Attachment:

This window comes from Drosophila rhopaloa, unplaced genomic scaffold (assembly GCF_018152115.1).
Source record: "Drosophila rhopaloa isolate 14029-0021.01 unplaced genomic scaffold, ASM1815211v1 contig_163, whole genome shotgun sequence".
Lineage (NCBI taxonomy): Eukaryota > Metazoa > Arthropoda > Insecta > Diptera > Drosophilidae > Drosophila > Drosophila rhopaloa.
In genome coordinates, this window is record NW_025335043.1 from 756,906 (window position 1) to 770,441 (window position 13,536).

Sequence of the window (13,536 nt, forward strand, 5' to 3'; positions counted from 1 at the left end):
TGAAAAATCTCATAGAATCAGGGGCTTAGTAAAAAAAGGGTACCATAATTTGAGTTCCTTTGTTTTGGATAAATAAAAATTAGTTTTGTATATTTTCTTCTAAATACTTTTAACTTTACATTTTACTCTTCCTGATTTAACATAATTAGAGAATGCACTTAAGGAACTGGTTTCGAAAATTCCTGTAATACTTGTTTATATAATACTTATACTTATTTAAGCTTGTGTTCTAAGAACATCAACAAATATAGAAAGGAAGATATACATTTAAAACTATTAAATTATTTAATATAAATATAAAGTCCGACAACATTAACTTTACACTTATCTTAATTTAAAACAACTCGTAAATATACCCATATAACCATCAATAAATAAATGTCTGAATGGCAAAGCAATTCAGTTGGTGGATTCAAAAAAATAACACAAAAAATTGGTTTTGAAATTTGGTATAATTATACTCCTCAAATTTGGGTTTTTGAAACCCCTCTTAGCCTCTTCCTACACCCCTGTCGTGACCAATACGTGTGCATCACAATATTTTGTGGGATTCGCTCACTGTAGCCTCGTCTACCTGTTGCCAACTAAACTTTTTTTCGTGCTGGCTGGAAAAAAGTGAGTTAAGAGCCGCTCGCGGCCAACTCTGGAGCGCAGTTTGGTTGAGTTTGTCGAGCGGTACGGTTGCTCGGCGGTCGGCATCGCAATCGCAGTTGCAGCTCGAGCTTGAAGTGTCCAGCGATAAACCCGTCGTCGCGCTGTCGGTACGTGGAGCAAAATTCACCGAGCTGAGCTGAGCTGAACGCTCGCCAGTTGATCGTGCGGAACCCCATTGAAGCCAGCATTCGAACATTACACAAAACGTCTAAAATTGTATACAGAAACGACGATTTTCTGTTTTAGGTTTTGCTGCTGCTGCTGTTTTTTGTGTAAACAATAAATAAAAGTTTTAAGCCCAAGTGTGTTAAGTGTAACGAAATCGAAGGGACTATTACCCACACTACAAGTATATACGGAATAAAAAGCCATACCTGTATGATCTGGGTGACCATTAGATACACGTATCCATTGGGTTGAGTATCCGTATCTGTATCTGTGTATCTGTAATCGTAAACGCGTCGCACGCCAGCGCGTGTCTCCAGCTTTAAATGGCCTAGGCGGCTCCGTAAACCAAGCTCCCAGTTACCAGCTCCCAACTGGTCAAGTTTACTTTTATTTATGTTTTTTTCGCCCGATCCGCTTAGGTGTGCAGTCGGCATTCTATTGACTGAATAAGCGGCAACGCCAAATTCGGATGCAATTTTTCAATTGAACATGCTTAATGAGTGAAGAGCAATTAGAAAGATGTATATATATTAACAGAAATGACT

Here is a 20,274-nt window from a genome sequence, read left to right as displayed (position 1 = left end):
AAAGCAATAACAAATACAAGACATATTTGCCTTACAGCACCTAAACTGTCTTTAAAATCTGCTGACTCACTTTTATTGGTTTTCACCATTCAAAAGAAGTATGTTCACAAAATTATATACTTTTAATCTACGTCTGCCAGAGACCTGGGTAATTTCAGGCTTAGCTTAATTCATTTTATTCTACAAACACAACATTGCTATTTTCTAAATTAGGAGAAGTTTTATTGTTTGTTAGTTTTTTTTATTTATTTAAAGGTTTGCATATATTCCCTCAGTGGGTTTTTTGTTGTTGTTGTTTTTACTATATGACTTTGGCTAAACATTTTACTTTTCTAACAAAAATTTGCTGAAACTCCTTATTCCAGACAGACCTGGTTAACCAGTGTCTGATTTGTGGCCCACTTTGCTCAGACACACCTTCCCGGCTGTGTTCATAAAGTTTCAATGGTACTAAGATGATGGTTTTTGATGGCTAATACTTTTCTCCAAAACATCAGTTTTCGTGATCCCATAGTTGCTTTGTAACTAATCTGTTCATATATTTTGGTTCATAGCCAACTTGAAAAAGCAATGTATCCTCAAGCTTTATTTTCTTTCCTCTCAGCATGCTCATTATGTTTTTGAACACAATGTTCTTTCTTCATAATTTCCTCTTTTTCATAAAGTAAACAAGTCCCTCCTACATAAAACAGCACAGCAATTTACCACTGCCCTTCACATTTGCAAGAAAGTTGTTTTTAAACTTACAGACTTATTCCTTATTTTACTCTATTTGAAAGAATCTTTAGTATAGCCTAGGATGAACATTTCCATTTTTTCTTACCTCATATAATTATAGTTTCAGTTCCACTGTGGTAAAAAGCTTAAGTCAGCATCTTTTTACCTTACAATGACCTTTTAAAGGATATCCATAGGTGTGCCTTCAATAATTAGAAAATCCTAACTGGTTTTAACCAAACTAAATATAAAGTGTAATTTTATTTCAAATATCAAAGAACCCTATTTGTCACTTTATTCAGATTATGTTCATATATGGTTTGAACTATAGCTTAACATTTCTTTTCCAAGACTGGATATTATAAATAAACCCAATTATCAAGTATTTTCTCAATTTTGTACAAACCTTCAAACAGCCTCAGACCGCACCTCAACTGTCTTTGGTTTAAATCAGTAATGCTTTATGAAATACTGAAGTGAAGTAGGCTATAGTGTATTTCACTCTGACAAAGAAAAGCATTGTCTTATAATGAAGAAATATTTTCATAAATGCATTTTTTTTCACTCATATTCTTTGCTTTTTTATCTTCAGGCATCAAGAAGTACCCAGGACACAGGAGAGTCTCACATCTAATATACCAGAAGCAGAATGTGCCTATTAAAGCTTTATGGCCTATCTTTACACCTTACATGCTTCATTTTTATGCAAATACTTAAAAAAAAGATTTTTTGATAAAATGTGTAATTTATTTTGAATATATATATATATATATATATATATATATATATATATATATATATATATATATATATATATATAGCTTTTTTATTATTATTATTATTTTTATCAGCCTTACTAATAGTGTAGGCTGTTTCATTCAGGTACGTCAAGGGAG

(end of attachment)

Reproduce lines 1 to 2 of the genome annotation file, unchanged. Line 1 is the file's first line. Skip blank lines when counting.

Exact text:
This window comes from Drosophila rhopaloa, unplaced genomic scaffold (assembly GCF_018152115.1).
Source record: "Drosophila rhopaloa isolate 14029-0021.01 unplaced genomic scaffold, ASM1815211v1 contig_163, whole genome shotgun sequence".